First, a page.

Monahans Sandhills State Park

A mystical place where the wind sculpts sand dunes into peaks and valleys, Mon­a­hans Sandhills offers a Texas-sized sand­box for kids of all ages as well as a close-up view of a unique desert environment. These natural sand dunes are ever-changing and worth stomping around after a few hours behind the wheel. Not far from Midland, stop here for a picnic or sled down the swirling dunes on rentable plastic lids if you’re so inclined. Entry is $4. And spend the night at one of the 26 camping sites with water and electric hookups, a picnic table, and shelter. Camping is $15 nightly plus the entry fee.

Balmorhea State Park © Rex Vogel, all rights reserved

Balmorhea State Park

Time to bust out your swimsuit. Near the crossroads of I-20 and I-10, you’ll find a literal oasis in the middle of the desert: the largest spring-fed swimming pool in the world. Recharge in the cold, clear waters and get a glimpse of tiny endangered pupfish, found only in the San Soloman springs. Open daily, entry costs $7; buy a day pass in advance to guarantee a spot especially on crowded weekends when the pool can reach capacity. Stay overnight at one of 34 campsites. Or reserve a room at the San Solomon Springs Courts, motel-style retro lodging built by the CCC.

Marfa

There’s no small town in Texas with a bigger reputation than Marfa. In the early 1970s, Marfa became a refuge for the acclaimed minimalist artist Donald Judd who laid the foundation for the thriving international art scene the town is known for today. Indisputably hip, even by big-city standards (perhaps especially by big-city standards), Marfa still manages to feel mythical and off-the-grid.

Driving the Davis Mountains © Rex Vogel, all rights reserved

Fort Davis and Alpine

For a glimpse of everyday living in far West Texas, swing through the towns of Fort Davis and Alpine. Both offer easier access to exploring the trails and state parks in the area.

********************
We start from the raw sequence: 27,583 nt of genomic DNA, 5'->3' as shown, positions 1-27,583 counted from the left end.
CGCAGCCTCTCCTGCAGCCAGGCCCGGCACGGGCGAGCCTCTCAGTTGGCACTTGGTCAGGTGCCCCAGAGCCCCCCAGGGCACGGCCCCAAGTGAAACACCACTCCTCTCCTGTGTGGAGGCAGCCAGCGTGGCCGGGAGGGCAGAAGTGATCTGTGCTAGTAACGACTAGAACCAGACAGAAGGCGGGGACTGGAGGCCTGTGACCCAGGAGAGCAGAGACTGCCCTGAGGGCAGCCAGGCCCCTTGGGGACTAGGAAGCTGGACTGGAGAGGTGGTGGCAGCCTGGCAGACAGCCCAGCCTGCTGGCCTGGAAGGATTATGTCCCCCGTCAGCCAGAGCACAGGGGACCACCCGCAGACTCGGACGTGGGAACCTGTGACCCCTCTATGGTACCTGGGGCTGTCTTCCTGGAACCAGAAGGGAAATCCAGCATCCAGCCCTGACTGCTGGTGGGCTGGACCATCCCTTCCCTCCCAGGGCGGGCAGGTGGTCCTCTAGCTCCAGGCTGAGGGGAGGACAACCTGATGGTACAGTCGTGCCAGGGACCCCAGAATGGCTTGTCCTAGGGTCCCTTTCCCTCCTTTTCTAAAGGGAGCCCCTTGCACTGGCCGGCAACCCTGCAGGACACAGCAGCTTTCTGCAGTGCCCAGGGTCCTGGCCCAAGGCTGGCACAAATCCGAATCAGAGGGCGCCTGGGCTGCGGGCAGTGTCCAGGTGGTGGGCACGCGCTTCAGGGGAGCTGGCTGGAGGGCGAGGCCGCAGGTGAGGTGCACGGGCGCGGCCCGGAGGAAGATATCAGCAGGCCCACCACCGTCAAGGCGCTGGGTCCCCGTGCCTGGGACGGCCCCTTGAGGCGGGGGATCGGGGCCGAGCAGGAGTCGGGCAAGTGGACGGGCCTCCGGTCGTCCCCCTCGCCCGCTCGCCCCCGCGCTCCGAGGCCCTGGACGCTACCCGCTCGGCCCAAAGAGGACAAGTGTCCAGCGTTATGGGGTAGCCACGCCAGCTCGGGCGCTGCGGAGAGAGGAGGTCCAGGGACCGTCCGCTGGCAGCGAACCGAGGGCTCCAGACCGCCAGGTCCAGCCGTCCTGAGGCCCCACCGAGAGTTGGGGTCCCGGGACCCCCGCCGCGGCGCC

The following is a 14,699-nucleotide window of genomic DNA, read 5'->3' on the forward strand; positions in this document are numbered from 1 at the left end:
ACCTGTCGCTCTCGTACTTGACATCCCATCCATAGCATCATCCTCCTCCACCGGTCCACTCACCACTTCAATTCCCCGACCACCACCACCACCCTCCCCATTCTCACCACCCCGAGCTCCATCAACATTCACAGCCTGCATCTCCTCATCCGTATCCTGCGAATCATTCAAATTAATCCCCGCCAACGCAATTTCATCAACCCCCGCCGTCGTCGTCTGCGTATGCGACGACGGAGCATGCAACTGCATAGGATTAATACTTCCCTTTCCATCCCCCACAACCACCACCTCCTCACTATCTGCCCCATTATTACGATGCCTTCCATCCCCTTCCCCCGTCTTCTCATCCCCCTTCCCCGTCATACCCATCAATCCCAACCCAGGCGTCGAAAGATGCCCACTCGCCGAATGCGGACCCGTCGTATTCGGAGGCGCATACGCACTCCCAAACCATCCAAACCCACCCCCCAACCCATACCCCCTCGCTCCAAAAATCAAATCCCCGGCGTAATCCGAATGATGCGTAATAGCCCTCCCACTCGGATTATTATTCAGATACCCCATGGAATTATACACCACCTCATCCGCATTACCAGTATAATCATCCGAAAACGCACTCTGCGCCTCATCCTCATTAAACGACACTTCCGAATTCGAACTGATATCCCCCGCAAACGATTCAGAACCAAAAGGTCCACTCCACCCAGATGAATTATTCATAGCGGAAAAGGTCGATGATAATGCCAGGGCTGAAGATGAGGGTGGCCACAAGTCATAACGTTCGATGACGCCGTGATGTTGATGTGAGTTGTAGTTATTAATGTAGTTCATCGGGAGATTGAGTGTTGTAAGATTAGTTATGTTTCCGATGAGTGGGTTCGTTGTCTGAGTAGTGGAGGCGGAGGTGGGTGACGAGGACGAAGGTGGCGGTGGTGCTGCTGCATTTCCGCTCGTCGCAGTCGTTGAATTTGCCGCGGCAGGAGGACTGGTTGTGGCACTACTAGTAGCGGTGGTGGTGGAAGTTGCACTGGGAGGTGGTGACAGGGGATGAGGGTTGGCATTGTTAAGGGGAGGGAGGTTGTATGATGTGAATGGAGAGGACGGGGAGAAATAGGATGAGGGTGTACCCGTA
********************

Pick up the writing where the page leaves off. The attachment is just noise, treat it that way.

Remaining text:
Hike in Davis Mountain State Park. You don’t expect to find “mountain” and “Texas” in the same sentence very often and yet here we are. Take in the rugged landscape with a hike on Skyline Drive Trail or drive the 75-mile scene loop that starts and ends in Fort Davis. 

The Davis Mountains © Rex Vogel, all rights reserved

Comprising 647 acres, Sul Ross in Alpine boasts a beautiful 93-acre main campus and enjoys perhaps the most temperate climate in the state. It is situated in the Davis Mountains and overlooks the center of the city below. The university also has a 468-acre working ranch that serves its animal science programs.

Fort Davis National Historic Park © Rex Vogel, all rights reserved

In the 1980s, some students at Sul Ross placed a large metal desk on top of the very large Hancock Hill behind the university. It’s still there today. Notebooks left in the desk’s drawers are filled with salutations and sage wisdom from past visitors.

McDonald Observatory © Rex Vogel, all rights reserved

Stargaze at McDonald Observatory. Just north of Fort Davis, one of the darkest night skies in the country allows for spectacular stargazing. Gaze into the cosmos during one of their evening star parties. Otherwise, they’re open to the public from Tuesday to Saturday. 

Big Bend National Park © Rex Vogel, all rights reserved

Big Bend National Park

Big Bend is the keystone to far West Texas and one of the most gorgeous places in the state. The park’s great expanse and stunning beauty—from desertscapes to river canyons and mountain hideaways—can not be summed up in a few words or even a few days exploring it.

Before heading to Big Bend, be sure to fill up your gas tank in Alpine, Marathon, or Terlingua (depending on where you’re driving in from). It’s also a good idea to bring waaaay more water than you think you’ll need (maybe avoid the hot summer months) and download maps to your phone, as cell service can be dicey. 

Big Bend National Park © Rex Vogel, all rights reserved